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[384] from 51,000 to 103,680, the California Tribune from 2,800 to 3,500, and the receipts of the office increased $70,900. The profits, however, were inadequate to reward suitably the exertions of its proprietors, and recently the paper was slightly reduced in size.

The enlargement called public attention to the career and the merits of the Tribune in a remarkable manner. The press generally applauded its spirit, ability and courage, but deplored its isms, which gave rise to a set article in the Tribune on the subject of isms. This is the substance of the Tribune's opinions of isms and ismists. It is worth considering:

A very natural division of mankind is that which contemplates them in two classes—those who think for themselves, and those who have their thinking done by others, dead or living. With the former class, the paramount consideration is— “What is right?” With the latter, the first inquiry is— “What do the majority, or the great, or the pious, or the fashionable think about it? How did our fathers regard it? What will Mrs. Grundy say?”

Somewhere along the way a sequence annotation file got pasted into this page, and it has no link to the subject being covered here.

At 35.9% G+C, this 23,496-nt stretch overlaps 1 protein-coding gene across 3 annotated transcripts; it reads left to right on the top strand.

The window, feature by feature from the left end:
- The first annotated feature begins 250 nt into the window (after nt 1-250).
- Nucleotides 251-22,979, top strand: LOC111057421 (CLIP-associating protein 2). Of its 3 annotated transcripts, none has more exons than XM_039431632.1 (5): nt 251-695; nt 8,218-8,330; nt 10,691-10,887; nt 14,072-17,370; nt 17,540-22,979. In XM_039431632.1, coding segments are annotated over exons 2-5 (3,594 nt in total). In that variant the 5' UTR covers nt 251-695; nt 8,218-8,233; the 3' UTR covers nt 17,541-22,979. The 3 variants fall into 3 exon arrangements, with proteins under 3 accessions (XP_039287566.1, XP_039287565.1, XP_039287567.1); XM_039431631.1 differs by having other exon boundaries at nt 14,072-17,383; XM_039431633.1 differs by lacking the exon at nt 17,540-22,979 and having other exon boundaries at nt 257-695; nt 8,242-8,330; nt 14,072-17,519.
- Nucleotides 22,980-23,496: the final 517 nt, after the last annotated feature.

And truly, if the life were not more than meant—if its chief ends were wealth, station and luxury—then the smooth and plausible gentlemen who assent to whatever is popular without inquiring or caring whether it is essentially true or false, are the Solomons of their generation.

Yet in a world so full as this is of wrong and suffering, of oppression and degradation, there must be radical causes for so many and so vast practical evils. It cannot be that the ideas, beliefs, institutions, usages, prejudices, whereof such gigantic miseries are born—wherewith at least they co-exist— transcend criticism and rightfully refuse scrutiny. It cannot be that the springs are pure whence flow such turbid and poisonous currents.

Now the Reformer—the man who thinks for himself and acts as his own judgment and conscience dictate—is very likely to form erroneous opinions. * * * But Time ill confirm and establish his good works and gently amend his mistakes. The detected error dies; the misconceived and rejected truth is but temporarily obscured and soon vindicates its claim to general acceptance and regard.

“The world does move,” and its motive power, under God, is the fearless thought and speech of those who dare be in advance of their time—who are sneered at and shunned through their days of struggle and of trial as lunatics, dreamers, impracticables and visionaries—men of crotchets, of vagaries, or of “isms.” These are the masts and sails of the ship, to which Conservatism answers as ballast. The ballast is important—at times indispensable —but it would be of no account if the ship were not bound to go ahead.

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